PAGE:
Well, it’s been a while since I’ve contributed to my half of the “Chic Sustainability Watch” team commitment (the other half being our wonderful Design Editor, Haven Kiers). We had originally agreed to a bi-monthly column, which equated to each of us committing to writing about every two weeks…
Well, since it was my turn next, I’m the one who messed the bi-monthly thing up. But I’m baaak, so with real-life commitments and all, let’s see how it goes from now on!
Here are just some of the interesting and what I would call examples of true green – not just eco-friendly – living (as in vegetation-embracing) architecture entries that I’ve come across from these recent 2012 design events: The European Solar Decathlon, London Design Festival, Venice Architecture Biennale, Milan Design Week and the Canada Blooms Garden Festival – none of them winners, but certainly noteworthy!
Several entries with greenroofs or greenwalls caught our attention, in particular from the:
European Solar Decathlon- September, 2012
– Omotenashi House, Chiba University
What a beautiful home! Held in Madrid, the sole European Solar Decathlon 2012 contestant entry from Japan by Chiba University architecture students, the Omotenashi House (Omotenashi means to “thoughtfully and sincerely conveying a feeling of consideration to those who you encounter”) provides a roomy and comfortable space envisioning a home with a lower carbon footprint.
Not only does it have solar panels, of course, but it also sports a solar hot water heating system and grey water recycling, among other innovations…and take a look at the hairy living walls above and living curtain of climbers below that not only provide shade but could provide vegetables as well!
See a short video of the Omotenashi House at the European Solar Decathlon 2012 homepage (in Spanish from the Japanese Ambassador to Spain). It also has urban food production with a rice paddy in its side garden. If this hadn’t been a solar decathlon, they certainly could have put the rice paddy on the roof!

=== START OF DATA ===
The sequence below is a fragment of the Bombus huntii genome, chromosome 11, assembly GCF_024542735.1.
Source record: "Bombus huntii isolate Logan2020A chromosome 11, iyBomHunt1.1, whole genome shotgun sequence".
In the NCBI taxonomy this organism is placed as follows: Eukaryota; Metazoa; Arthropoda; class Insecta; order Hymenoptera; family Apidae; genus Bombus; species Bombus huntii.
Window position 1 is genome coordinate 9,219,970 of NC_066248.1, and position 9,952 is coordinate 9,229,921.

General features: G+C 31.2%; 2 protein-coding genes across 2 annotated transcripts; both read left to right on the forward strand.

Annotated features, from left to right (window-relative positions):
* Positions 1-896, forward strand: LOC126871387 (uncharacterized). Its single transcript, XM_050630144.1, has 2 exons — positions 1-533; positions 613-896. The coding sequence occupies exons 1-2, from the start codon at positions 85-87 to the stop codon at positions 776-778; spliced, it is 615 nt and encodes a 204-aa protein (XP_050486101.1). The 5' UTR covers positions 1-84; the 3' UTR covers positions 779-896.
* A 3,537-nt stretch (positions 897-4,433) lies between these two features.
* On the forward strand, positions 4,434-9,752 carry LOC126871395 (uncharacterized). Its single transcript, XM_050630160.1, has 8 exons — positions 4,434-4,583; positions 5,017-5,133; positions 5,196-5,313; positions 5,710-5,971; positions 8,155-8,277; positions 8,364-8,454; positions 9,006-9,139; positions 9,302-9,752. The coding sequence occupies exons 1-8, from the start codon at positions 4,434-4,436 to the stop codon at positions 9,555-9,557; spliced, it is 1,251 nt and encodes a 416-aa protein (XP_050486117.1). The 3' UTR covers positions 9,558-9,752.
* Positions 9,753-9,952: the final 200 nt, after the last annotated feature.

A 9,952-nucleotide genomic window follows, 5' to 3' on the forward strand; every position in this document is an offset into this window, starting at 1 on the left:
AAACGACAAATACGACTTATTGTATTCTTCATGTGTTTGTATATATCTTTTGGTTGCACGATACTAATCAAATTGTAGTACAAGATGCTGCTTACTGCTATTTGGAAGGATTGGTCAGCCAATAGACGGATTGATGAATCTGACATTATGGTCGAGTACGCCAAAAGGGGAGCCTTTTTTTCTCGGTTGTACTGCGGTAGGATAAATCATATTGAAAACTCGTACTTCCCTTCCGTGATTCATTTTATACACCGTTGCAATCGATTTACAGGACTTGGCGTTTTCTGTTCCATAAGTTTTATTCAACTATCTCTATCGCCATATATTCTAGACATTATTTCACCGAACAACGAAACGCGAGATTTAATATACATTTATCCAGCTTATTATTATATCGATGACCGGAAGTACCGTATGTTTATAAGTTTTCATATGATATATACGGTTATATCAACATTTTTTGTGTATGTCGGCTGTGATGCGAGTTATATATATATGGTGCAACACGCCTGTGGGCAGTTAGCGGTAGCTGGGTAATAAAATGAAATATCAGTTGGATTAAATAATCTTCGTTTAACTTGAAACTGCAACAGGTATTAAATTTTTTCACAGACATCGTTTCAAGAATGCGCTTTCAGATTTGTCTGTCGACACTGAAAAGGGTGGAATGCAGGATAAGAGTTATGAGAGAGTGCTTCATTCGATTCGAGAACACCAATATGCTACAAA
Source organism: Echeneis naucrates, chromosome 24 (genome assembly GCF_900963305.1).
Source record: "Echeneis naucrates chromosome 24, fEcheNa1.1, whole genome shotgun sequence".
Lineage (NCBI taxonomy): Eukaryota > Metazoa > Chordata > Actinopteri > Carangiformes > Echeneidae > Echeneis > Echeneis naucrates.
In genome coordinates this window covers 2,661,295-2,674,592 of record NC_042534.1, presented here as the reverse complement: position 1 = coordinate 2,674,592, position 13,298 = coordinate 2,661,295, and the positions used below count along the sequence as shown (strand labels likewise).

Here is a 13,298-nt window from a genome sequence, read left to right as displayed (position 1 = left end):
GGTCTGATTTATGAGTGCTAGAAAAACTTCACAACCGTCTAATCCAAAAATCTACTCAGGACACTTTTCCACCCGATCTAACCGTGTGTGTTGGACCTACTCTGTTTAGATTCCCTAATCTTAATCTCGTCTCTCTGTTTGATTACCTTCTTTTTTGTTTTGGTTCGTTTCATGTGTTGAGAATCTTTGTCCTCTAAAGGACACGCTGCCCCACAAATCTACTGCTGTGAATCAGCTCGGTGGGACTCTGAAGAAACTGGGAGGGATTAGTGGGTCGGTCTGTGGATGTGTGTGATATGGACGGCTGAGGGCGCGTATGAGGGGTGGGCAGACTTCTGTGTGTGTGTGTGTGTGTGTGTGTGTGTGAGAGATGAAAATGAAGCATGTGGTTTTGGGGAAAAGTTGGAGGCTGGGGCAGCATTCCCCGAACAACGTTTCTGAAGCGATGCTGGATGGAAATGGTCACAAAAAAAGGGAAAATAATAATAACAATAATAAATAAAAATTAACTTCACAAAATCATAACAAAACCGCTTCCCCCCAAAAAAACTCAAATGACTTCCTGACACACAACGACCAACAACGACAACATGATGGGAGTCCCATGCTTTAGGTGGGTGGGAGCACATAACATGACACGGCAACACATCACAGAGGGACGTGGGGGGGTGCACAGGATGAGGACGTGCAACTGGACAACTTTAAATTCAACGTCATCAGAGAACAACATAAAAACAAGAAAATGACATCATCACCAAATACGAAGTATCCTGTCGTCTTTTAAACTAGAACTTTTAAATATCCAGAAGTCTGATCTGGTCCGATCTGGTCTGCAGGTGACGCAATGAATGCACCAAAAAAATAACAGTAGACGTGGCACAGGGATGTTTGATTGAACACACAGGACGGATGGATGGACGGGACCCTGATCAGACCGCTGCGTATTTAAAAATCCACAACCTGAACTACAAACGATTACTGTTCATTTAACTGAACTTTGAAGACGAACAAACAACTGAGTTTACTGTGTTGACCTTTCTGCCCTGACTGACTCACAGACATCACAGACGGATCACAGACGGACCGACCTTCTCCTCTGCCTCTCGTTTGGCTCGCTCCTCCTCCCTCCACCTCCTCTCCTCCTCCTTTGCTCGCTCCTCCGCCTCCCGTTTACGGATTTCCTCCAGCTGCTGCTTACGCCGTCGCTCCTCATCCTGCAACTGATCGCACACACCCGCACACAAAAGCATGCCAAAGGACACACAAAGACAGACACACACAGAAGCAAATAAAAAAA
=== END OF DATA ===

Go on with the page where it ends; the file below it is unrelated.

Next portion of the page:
It wouldn’t be the first time – see Episode #20: “The Current Situation and Future of Green Roofs in China” by Wang Xianmin, an example from China from our inaugural 2011 Greenroofs & Walls of the World™ Virtual Summit on greenroofs.tv.
– Para Eco-House, Tongji University
The pre-fab Para Eco-House from Tongji University architectural students in China draws inspiration from Daoist principles.
Yet passive and active forces combine with Western philosophies of independence and autonomy resulting in using materials such as highly renewable bamboo, solar panels, rainwater harvesting system, and a greenroof which could eventually provide a food source.
London Design Festival – September, 2012
Kicked off on September 14, the London Design Festival offers some unique entries, one being this high eco-style boat house.
The INACHUS is a modern, functional, water-borne 2-story home from Sanitov Floating Homes that uses recycled materials, is powered by the sun and which happens to have a beautiful interior greenwall to cleanse the air. Plans include the roof to be topped off with a greenroof, which would be quite a fun and responsible topper!
Via Inhabitat, 9.15.12.
Venice Architecture Biennale – August, 2012
This year’s Venice Architecture Biennale 2012 showcased a very interesting hanging system for growing plants indoors. “Between Air” is a unique design by architects Jose Selgas and Lucia Cano of the firm SelgasCano, in collaboration with biologist Josep Selga and agronomist Juan Laureano, presented at the Spanish Pavilion here.
The suspended hydroponic system of recycled plastic airpots is connected by these neat looking porous cylindrical forms, planted with a variety of succulents, herbs and even tree seedlings! Indoor growing with a new technology and high style. Watch a short video from the architects at designboom.
Via designboom of 8.29.12
Milan Design Week – April, 2012
FABRIKAAT was a Dutch exhibition included in the Milan Design Week last April. Students Micaela Nardella and Oana Tudose from the Master of Interior Architecture and Retail Design program at the Piet Zwart Institute in Rotterdam designed “Brick Biotope,” a set of modular brick nests with planted areas that can be mortared into walls for birds.
What an awesome idea! Easy, practical and I’m sure our bird friends will love it.
Via Inhabitat of 4.27.12
Canada Blooms Garden Festival – March, 2012
They used 105 pallets to create the dazzling and environmentally friendly display, which was meant to show we can use common materials at our disposal to create a thing of beauty, not to mention a thing of importance. The recycled structures include an observation tower, planters, a water feature, and even wooden greenwalls planted with edibles.
Via Treehugger of 3.21.12
What a quirky set of some very cool projects designed and implemented in environments where just about anything goes – pure inspiration for the rest of us.
Hopefully we’ll see more of these prototypes built in the real world, not just a design festivals and competitions. As far as the “Chic Sustainability Watch” goes, now it’s Haven’s turn!
~ Linda V.